Skip to main content

Zero-hours contracts – exclusivity ban now in force

27 May 2015

The new government has finally implemented the long-heralded ban on exclusivity clauses in zero-hours contracts. This has been a hot topic for many months, with all of the major political parties including plans to tackle the widespread use of such contracts in their election manifestos.

The new government has finally implemented the long-heralded ban on exclusivity clauses in zero-hours contracts. This has been a hot topic for many months, with all of the major political parties including plans to tackle the widespread use of such contracts in their election manifestos.

Section 153 of the Small Business, Enterprise and Employment Act 2015 had already been drafted by the previous coalition government and was brought into force on 26 May 2015. This provides that any provision in a zero-hours contract which prohibits a worker from working elsewhere, whether with or without the employer’s consent, is unenforceable. This applies to all contracts which depend on the employer making work available to the worker, where there is “no certainty” that any such work will actually be provided.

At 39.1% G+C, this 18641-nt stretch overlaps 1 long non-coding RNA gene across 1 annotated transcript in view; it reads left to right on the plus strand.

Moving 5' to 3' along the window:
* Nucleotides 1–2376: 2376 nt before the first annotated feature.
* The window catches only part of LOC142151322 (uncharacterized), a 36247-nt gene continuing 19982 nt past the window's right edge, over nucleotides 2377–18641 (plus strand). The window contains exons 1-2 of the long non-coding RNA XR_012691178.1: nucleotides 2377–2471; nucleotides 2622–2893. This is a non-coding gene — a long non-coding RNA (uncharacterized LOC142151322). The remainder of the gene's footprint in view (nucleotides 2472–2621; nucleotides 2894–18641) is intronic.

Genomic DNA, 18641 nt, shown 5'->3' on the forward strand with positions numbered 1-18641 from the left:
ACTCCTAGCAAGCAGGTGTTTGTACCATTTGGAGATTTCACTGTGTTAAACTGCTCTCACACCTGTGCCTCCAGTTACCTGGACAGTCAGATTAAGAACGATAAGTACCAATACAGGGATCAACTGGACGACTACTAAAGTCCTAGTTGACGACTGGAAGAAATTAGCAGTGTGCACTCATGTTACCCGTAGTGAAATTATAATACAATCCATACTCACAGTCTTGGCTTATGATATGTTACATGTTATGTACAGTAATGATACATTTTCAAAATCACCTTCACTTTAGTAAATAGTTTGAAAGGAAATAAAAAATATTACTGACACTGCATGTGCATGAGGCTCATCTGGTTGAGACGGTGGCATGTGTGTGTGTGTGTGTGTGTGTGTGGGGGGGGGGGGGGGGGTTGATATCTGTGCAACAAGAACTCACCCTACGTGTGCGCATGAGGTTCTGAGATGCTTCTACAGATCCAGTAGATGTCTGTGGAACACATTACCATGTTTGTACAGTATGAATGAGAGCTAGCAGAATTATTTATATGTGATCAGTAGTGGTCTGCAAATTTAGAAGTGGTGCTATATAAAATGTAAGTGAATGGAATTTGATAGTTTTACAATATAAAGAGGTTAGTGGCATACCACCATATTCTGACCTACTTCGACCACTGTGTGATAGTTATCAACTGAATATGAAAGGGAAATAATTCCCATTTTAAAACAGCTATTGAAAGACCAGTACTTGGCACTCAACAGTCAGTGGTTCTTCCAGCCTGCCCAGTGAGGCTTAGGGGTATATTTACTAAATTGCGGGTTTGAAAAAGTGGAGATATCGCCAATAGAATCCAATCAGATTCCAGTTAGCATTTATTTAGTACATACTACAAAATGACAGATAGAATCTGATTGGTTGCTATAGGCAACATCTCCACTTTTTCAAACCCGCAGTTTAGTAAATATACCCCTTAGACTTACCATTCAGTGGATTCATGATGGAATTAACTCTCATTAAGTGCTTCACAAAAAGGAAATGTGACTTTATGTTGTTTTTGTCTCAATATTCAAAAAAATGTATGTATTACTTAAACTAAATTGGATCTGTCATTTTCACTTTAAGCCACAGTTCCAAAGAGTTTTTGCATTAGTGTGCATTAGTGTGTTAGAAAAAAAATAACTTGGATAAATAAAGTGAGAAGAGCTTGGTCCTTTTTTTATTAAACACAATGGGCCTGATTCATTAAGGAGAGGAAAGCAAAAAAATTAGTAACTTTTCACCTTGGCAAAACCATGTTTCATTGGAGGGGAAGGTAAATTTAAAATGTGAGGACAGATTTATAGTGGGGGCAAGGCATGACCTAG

This is a significant step towards tackling the perceived abuse of such contracts by employers, particularly for low-paid workers. However, an obvious flaw is the ability of employers to avoid the ban by providing a limited amount of “certainty” about the work to be provided - such as by guaranteeing only a couple of hours’ work per week. There is also nothing to stop employers from penalising workers who also have jobs elsewhere – for example, by offering them less work as a result or even dismissing them.

As we have previously reported, the coalition government carried out consultation on this issue and published draft anti-avoidance regulations in March. These new provisions included an extension of the ban to low-income contracts and a new route for workers to bring tribunal claims if they suffer a detriment due to taking jobs under other contracts. However, these draft regulations have not been brought into force at the same time as the general ban on exclusivity clauses.

This means that, at present, there is nothing to stop employers from trying to avoid the new rules through tactics such as providing only a minimal amount of guaranteed work. The government has not given any indication as to when the anti-avoidance regulations may be finalised and brought into force.

The Conservatives, in their election manifesto, said they would take “further steps” to eradicate abuses such as exclusivity in zero-hours contracts, although without saying what those steps might be. So, we may or may not have more legislation on this topic in the near future. Meanwhile, it is worth noting that there is a question over whether zero-hours contracts are always such a bad thing. Our own Helen Samuel recently reported in City AM on the benefits of these types of flexible contracts for high-flying professionals. The debate will no doubt continue, but the situation is (as ever) rather more complex than our politicians tend to make out…

Back To Top